Terms: Aut | Units: 2

BIOMEDIN 210: Modeling Biomedical Systems (CS 270)

At the core of informatics is the problem of creating computable models of biomedical phenomena. This course explores methods for modeling biomedical systems with an emphasis on contemporary semantic technology, including knowledge graphs. Topics: data modeling, knowledge representation, controlled terminologies, ontologies, reusable problem solvers, modeling problems in healthcare information technology and other aspects of informatics. Students acquire hands-on experience with several systems and tools. Prerequisites: CS106A. Basic familiarity with Python programming, biology, probability, and logic are assumed.
Terms: Win, Spr | Units: 3
Instructors: Musen, M. (PI)

BIOMEDIN 221: Machine Learning Approaches for Data Fusion in Biomedicine (BIODS 221)

Vast amounts of biomedical data are now routinely available for patients, raging from genomic data, to radiographic images and electronic health records. AI and machine learning are increasingly used to enable pattern discover to link such data for improvements in patient diagnosis, prognosis and tailoring treatment response. Yet, few studies focus on how to link different types of biomedical data in synergistic ways, and to develop data fusion approaches for improved biomedical decision support. This course will describe approaches for multi-omics, multi-modal and multi-scale data fusion of biomedical data in the context of biomedical decision support. Prerequisites: CS106A or equivalent, Stats 60 or equivalent.
Terms: Aut | Units: 2

BIOMEDIN 223: Deploying and Evaluating Fair AI in Healthcare (EPI 220)

AI applications are proliferating throughout the healthcare system and stakeholders are faced with the opportunities and challenges of deploying these quickly evolving technologies. This course teaches the principles of AI evaluations in healthcare, provides a framework for deployment of AI in the healthcare system, reviews the regulatory environment, and discusses fundamental components used to evaluate the downstream effects of AI healthcare solutions, including biases and fairness. Prerequisites: CS106A; familiarity with statistics ( stats 202), BIOMED 215, or BIODS 220
Terms: Spr | Units: 2-3

CEE 154: Data Analytics for Physical Systems (CEE 254)

This course introduces practical applications of data analytics and machine learning from understanding sensor data to extracting information and decision making in the context of sensed physical systems. Many civil engineering applications involve complex physical systems, such as buildings, transportation, and infrastructure systems, which are integral to urban systems and human activities. Emerging data science techniques and rapidly growing data about these systems have enabled us to better understand them and make informed decisions. In this course, students will work with real-world data to learn about challenges in analyzing data, applications of statistical analysis and machine learning techniques using MATLAB, and limitations of the outcomes in domain-specific contexts. Topics include data visualization, noise cleansing, frequency domain analysis, forward and inverse modeling, feature extraction, machine learning, and error analysis. Prerequisites: CS106A, CME 100/ Math51, Stats110/101, or equivalent.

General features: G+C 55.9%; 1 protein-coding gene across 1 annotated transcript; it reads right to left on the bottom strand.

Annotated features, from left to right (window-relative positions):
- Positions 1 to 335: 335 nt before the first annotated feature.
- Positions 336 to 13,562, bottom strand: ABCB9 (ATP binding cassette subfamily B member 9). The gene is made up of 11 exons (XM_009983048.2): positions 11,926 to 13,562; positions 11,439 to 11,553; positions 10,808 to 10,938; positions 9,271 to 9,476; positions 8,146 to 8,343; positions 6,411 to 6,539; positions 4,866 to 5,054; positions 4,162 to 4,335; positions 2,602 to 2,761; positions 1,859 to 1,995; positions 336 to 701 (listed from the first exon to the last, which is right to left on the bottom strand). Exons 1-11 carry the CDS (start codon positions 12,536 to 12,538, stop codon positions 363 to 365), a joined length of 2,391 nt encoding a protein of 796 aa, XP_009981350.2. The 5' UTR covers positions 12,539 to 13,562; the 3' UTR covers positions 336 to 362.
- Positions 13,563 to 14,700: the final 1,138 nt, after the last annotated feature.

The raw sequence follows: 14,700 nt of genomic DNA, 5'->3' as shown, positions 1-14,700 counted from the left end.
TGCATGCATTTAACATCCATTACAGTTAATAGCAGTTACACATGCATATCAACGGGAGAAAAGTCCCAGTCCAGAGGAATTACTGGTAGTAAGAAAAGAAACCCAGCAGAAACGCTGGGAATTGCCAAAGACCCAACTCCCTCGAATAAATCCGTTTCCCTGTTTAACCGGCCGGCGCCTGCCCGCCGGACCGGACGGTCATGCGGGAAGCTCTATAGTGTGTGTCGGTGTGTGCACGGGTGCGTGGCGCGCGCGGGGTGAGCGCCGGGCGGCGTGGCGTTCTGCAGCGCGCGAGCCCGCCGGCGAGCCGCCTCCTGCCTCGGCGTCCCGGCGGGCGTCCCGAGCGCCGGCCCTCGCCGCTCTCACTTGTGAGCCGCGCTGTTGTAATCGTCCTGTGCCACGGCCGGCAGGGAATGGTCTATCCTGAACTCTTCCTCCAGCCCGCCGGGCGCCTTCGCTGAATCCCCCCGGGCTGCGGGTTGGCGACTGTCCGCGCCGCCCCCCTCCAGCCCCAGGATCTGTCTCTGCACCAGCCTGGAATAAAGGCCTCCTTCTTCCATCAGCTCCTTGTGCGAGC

Terms: Aut | Units: 3-4

CEE 254: Data Analytics for Physical Systems (CEE 154)

This course introduces practical applications of data analytics and machine learning from understanding sensor data to extracting information and decision making in the context of sensed physical systems. Many civil engineering applications involve complex physical systems, such as buildings, transportation, and infrastructure systems, which are integral to urban systems and human activities. Emerging data science techniques and rapidly growing data about these systems have enabled us to better understand them and make informed decisions. In this course, students will work with real-world data to learn about challenges in analyzing data, applications of statistical analysis and machine learning techniques using MATLAB, and limitations of the outcomes in domain-specific contexts. Topics include data visualization, noise cleansing, frequency domain analysis, forward and inverse modeling, feature extraction, machine learning, and error analysis. Prerequisites: CS106A, CME 100/ Math51, Stats110/101, or equivalent.
Terms: Aut | Units: 3-4

CHEM 171: Foundations of Physical Chemistry

Quantum and statistical thermodynamics: obtaining quantum mechanical energy levels and connecting them to thermodynamic properties using statistical mechanics. Emphasis will be on quantum mechanics of ideal systems (particle in a box, particle on a ring, harmonic oscillator, rigid rotor, and hydrogen atom) and their connection to and uses in thermodynamics (laws of thermodynamics, properties of gases and thermal motion, and chemical equilibria). Homeworks and discussion sections will employ the Python programming language for hands-on experience with simulating chemical systems. Prerequisites: CHEM 31B or CHEM 31M; PHYS 41; CS106A; and MATH 51, MATH 61CM, MATH 61DM or CME 100.
Terms: Spr | Units: 4 | UG Reqs: GER: DB-NatSci
Instructors: Markland, T. (PI)